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The first time I saw some talk about this "movement", it was Martin Fowler discussing "Fluent Interfaces".

An example Martin gives is the idea of time intervals. Here's how one might declare an interval today (in Java):

TimePoint fiveOClock, sixOClock;
TimeInterval meetingTime = new TimeInterval(fiveOClock, sixOClock);

Here's how one might to do the same with a fluent interface (anybody who writes Ruby code should recognize this type of programming):

TimeInterval meetingTime = fiveOClock.until(sixOClock);

Like Jeff Atwood, I haven't exactly been a fan of fluent languages in the past (pre-LINQ). I honestly never saw the point in them (and I thought all the object syntax got in the way of what was being done). My mind has definitely changed though. As of late, you could say I'm on a bit of a "fluent languages kick."

LINQ, of course, had a play in this, as did the introduction of lambda expressions. But, it was really seeing two specific libraries that started to get me excited about fluent languages: Moq and NInject. When you compare fluent languages to Regular Expressions and SQL, I can imagine how it's hard to understand the benefit. But when you have a library that reads wonderfully out loud and "fits" an existing problem in order to make it easier to understand, I think it's A Great Thing.

Mocking is a topic I've been pretty passionate about in the past. Even with that passion, there was one thing I didn't like about the libraries back then: breaking changes when refactoring. A lot of mocking frameworks in the pre-.NET 2.0 days were string based. If you wanted to mock an aspect about a method, you put the name of the method in a string and pass that somewhere. Well, the second I renamed that method, BAM!, my unit test would stop passing (of course). Yes, the unit test caught it, but it was still highly annoying. Enter Moq.

Moq leverages lambda expressions to be able to determine what should be mocked. I think the solution Daniel Cazzulino has used is awesome. Let's look at some Moq code to mock some code:

var mock = new Mock<ILoveThisFramework>();

// WOW! No record/reply weirdness?! :)
mock.Expect(framework => framework.ShouldDownload(It.IsAny<Version>()))
    .Callback((Version version) => 
        Console.WriteLine("Someone wanted version {0}!!!", version))

I love how this reads. I think the trick behind groking fluent languages is reading them aloud. Go ahead, go back and read that out loud (just ignore the laughing coworkers, we'll get back at them later :P). Not only does this read very well, but if I refactor/rename the "ShouldDownload" method in Visual Studio, the use of that method in my mocking code will be updated as well.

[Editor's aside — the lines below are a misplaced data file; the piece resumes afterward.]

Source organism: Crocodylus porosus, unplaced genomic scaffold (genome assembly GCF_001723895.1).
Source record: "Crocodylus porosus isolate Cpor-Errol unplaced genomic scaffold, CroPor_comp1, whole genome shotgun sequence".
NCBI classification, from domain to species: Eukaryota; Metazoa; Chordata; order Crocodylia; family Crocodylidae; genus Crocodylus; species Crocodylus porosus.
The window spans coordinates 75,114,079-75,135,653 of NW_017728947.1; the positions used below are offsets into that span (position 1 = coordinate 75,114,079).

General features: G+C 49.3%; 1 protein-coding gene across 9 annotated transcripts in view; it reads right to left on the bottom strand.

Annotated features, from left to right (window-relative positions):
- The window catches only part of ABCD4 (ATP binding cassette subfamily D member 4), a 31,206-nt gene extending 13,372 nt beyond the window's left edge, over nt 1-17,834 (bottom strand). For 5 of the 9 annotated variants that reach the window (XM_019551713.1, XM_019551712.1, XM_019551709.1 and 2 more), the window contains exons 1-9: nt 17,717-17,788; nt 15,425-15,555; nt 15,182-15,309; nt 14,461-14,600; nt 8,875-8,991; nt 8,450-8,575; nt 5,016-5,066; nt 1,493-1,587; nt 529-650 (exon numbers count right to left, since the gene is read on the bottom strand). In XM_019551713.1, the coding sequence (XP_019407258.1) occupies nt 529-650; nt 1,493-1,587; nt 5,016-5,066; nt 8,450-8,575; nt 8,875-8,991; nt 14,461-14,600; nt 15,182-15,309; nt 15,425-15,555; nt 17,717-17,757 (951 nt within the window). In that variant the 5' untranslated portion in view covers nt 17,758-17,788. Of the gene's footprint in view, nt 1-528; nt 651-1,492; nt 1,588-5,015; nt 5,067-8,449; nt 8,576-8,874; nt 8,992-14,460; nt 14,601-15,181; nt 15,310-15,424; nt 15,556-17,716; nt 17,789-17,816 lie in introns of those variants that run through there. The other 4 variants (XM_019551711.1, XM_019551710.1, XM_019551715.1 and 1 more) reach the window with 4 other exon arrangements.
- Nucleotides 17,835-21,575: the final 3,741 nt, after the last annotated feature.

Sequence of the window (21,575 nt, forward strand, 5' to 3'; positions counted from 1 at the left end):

The other fluent language that got me excited was the work Nate Kohari is doing on NInject. Assuming you are familiar with Dependency Injection, the best way to understand NInject is to drive write into code:

class Samurai {
  private IWeapon _weapon;

  public Samurai(IWeapon weapon) {
    _weapon = weapon;

  public void Attack(string target) {

So I have my injection point defined in my Samurai class. My Samurai is going to need an IWeapon. So how do we bind these two together with NInject?


Once again, read this out loud. It literally reads like "Bind IWeapon to Sword". I just love that (your mileage may vary :P).

One of the things that bothered me about fluent languages in the past was that people would say "they're so great, they read just like our own language". Well, we've been down that route before, and I definitely wouldn't consider myself a fan of COBOL! So why the love for fluent languages?

One of the problems with spoken languages when it comes to programming is that spoken languages are very ambiguous and allow many meanings for a single word or phrase. In order to avoid that problem, I think COBOL became too obtuse. To be exact enough for a programming language while being solely "written language"-esque, syntax becomes annoyingly long.

The reason I like this new trend of fluent languages in .NET is that it introduces the readability of spoken languages while avoiding the obtrusiveness of languages like COBOL. To me, it's like having my cake and eating it too.

Geek Fact of the Day: Do you know the origin of the term "grok"? The term comes from Robert A. Heinlein's book Stranger In A Strange Land.

Posted on Monday, June 2, 2008 11:16 PM Development | Back to top

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